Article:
Finally, Veronica found our Open Door Legal. “Everyone treated me with so much respect. I call them my angels.” We took on Veronica’s case four days before her hearing. With a team of family lawyers, including Anna Rudman Santos, Kevin Cunningham, and Trina Clayton, our attorneys won her three-day trial. As a result, Veronica is back her back in her home and has secured sole custody of her children. Veronica cried when the judge read the verdict. She was safe. Her children were safe.

I can be me again. I feel like I’m capable of achieving anything now.

With the trial out of the way, her housing secure, and her children safe, Veronica was finally able to move on with her life. She’s now an American citizen and has a job that she loves. Just this month, Veronica told our attorneys that she’s hoping to become a social worker.

“After all those trials, I was able to look at myself in the mirror, love me, and value myself. I then straightened up my life and started walking like my own boss. I can be ME again. I feel like I’m capable of achieving anything now.”

*The names and photos have been changed to protect the client’s identity

Ever since childhood, our co-founder Adrian has been dedicated to reducing poverty.

He studied systemic poverty in college and went to work in the field for a few years. Eventually, he had a thesis that legal aid was the most cost-effective way to address poverty in America. He wrote up a business plan and used it to apply to law school. 

The idea was to create the country’s first system of universal access to civil legal representation that ensures everyone can obtain timely, competent legal help for any legal issue, regardless of ability to pay. That had never been done before in the history of the United States.

In law school, he met Virginia, our Programs Director. Together, they co-founded the organization, two weeks after Adrian passed the bar.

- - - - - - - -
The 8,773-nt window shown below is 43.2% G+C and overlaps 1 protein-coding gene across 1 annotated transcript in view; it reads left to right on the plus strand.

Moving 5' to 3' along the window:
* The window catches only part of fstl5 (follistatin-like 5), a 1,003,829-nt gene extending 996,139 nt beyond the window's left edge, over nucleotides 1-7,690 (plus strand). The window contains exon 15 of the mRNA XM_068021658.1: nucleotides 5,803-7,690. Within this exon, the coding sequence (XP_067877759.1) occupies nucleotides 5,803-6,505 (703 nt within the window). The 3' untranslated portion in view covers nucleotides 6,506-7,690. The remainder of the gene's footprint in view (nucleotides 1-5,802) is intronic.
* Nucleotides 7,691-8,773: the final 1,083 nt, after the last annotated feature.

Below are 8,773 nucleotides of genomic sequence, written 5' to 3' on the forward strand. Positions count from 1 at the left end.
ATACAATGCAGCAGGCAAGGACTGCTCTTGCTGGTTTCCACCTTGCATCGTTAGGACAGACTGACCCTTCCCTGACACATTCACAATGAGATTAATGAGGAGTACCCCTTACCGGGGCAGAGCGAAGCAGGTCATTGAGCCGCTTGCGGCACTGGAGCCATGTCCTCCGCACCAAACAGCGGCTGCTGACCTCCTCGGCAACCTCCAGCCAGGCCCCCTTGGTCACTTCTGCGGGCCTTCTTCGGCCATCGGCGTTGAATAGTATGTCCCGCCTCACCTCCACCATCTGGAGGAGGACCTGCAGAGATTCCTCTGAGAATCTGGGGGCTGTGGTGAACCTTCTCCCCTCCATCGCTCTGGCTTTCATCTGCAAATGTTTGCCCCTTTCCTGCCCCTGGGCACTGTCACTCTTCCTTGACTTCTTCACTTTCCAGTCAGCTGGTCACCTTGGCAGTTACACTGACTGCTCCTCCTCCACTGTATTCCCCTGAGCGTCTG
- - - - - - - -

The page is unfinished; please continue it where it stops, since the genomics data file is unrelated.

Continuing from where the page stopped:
When we opened we put a sign in the window, and with just that marketing and almost no other outreach we were overwhelmed with requests for help from people with good cases who had been turned away everywhere else.

Our first year we had revenue of $35,000. We would hand shred documents because a shredder was too expensive. Despite the financial challenges, we were able to work on over 280 cases in everything from housing law to family law to consumer law in the first year alone.

The hours were extreme, the pay was low, and the learning curve was steep. Still, we persisted. We knew that almost everyone we helped was not able to receive services anywhere else. Eventually, we attracted the interest of funders. We tripled our revenue for several years in a row. In 2015, we won the Bay Area Google Impact Challenge, which enabled us to expand even more. In 2019, we secured additional funding from the city that allowed us to open two new centers in the Excelsior and Western Addition.

As of 2020, our staff has grown to 27 full-time employees. We’ve shown that universal access is possible. Now, we plan to scale city-wide, make San Francisco the first city in the country’s history to have universal access to legal help, and become a model for national replication.